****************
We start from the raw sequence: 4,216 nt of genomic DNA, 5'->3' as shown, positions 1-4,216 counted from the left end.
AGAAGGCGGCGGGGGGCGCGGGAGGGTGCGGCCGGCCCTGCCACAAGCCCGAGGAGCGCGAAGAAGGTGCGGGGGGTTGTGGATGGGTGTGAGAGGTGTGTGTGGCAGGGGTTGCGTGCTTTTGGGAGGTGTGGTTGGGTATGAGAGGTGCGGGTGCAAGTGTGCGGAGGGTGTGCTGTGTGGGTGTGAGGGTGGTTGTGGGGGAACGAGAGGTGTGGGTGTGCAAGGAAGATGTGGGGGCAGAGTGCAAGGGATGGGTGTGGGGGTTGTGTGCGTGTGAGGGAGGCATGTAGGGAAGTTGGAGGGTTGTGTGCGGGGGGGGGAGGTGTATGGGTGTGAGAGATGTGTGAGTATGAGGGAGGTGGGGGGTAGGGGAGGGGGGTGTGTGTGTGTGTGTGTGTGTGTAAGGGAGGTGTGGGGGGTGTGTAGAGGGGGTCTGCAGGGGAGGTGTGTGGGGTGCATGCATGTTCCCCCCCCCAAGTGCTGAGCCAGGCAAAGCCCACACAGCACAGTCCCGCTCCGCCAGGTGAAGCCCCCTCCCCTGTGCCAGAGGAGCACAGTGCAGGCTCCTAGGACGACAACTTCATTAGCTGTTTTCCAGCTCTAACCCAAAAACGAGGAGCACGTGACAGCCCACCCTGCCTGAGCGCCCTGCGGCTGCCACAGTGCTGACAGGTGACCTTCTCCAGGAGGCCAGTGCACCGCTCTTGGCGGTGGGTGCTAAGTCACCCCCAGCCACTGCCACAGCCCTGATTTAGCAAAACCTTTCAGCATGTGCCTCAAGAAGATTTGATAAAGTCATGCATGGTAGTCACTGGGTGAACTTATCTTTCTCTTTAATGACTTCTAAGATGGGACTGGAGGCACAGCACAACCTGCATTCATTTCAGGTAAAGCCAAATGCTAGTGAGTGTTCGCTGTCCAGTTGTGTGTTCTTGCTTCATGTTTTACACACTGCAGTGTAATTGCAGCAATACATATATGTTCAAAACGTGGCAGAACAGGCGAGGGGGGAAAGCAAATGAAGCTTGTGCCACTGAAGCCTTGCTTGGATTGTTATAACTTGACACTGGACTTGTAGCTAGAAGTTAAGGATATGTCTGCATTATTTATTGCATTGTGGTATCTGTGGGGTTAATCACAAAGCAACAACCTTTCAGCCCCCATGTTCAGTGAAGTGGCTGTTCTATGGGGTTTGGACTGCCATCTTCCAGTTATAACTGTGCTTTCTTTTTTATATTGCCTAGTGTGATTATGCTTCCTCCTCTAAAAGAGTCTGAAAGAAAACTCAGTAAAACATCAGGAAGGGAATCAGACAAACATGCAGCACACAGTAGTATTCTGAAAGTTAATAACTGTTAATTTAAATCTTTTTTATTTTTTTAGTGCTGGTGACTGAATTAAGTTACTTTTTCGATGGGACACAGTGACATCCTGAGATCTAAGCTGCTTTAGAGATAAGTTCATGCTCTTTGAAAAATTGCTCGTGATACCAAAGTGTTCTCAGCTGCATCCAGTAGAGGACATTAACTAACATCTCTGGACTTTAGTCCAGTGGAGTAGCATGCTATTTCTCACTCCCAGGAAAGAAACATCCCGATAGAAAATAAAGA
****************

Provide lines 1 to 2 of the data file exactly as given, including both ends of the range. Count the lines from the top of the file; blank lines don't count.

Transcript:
We start from the raw sequence: 4,216 nt of genomic DNA, 5'->3' as shown, positions 1-4,216 counted from the left end.
AGAAGGCGGCGGGGGGCGCGGGAGGGTGCGGCCGGCCCTGCCACAAGCCCGAGGAGCGCGAAGAAGGTGCGGGGGGTTGTGGATGGGTGTGAGAGGTGTGTGTGGCAGGGGTTGCGTGCTTTTGGGAGGTGTGGTTGGGTATGAGAGGTGCGGGTGCAAGTGTGCGGAGGGTGTGCTGTGTGGGTGTGAGGGTGGTTGTGGGGGAACGAGAGGTGTGGGTGTGCAAGGAAGATGTGGGGGCAGAGTGCAAGGGATGGGTGTGGGGGTTGTGTGCGTGTGAGGGAGGCATGTAGGGAAGTTGGAGGGTTGTGTGCGGGGGGGGGAGGTGTATGGGTGTGAGAGATGTGTGAGTATGAGGGAGGTGGGGGGTAGGGGAGGGGGGTGTGTGTGTGTGTGTGTGTGTGTAAGGGAGGTGTGGGGGGTGTGTAGAGGGGGTCTGCAGGGGAGGTGTGTGGGGTGCATGCATGTTCCCCCCCCCAAGTGCTGAGCCAGGCAAAGCCCACACAGCACAGTCCCGCTCCGCCAGGTGAAGCCCCCTCCCCTGTGCCAGAGGAGCACAGTGCAGGCTCCTAGGACGACAACTTCATTAGCTGTTTTCCAGCTCTAACCCAAAAACGAGGAGCACGTGACAGCCCACCCTGCCTGAGCGCCCTGCGGCTGCCACAGTGCTGACAGGTGACCTTCTCCAGGAGGCCAGTGCACCGCTCTTGGCGGTGGGTGCTAAGTCACCCCCAGCCACTGCCACAGCCCTGATTTAGCAAAACCTTTCAGCATGTGCCTCAAGAAGATTTGATAAAGTCATGCATGGTAGTCACTGGGTGAACTTATCTTTCTCTTTAATGACTTCTAAGATGGGACTGGAGGCACAGCACAACCTGCATTCATTTCAGGTAAAGCCAAATGCTAGTGAGTGTTCGCTGTCCAGTTGTGTGTTCTTGCTTCATGTTTTACACACTGCAGTGTAATTGCAGCAATACATATATGTTCAAAACGTGGCAGAACAGGCGAGGGGGGAAAGCAAATGAAGCTTGTGCCACTGAAGCCTTGCTTGGATTGTTATAACTTGACACTGGACTTGTAGCTAGAAGTTAAGGATATGTCTGCATTATTTATTGCATTGTGGTATCTGTGGGGTTAATCACAAAGCAACAACCTTTCAGCCCCCATGTTCAGTGAAGTGGCTGTTCTATGGGGTTTGGACTGCCATCTTCCAGTTATAACTGTGCTTTCTTTTTTATATTGCCTAGTGTGATTATGCTTCCTCCTCTAAAAGAGTCTGAAAGAAAACTCAGTAAAACATCAGGAAGGGAATCAGACAAACATGCAGCACACAGTAGTATTCTGAAAGTTAATAACTGTTAATTTAAATCTTTTTTATTTTTTTAGTGCTGGTGACTGAATTAAGTTACTTTTTCGATGGGACACAGTGACATCCTGAGATCTAAGCTGCTTTAGAGATAAGTTCATGCTCTTTGAAAAATTGCTCGTGATACCAAAGTGTTCTCAGCTGCATCCAGTAGAGGACATTAACTAACATCTCTGGACTTTAGTCCAGTGGAGTAGCATGCTATTTCTCACTCCCAGGAAAGAAACATCCCGATAGAAAATAAAGA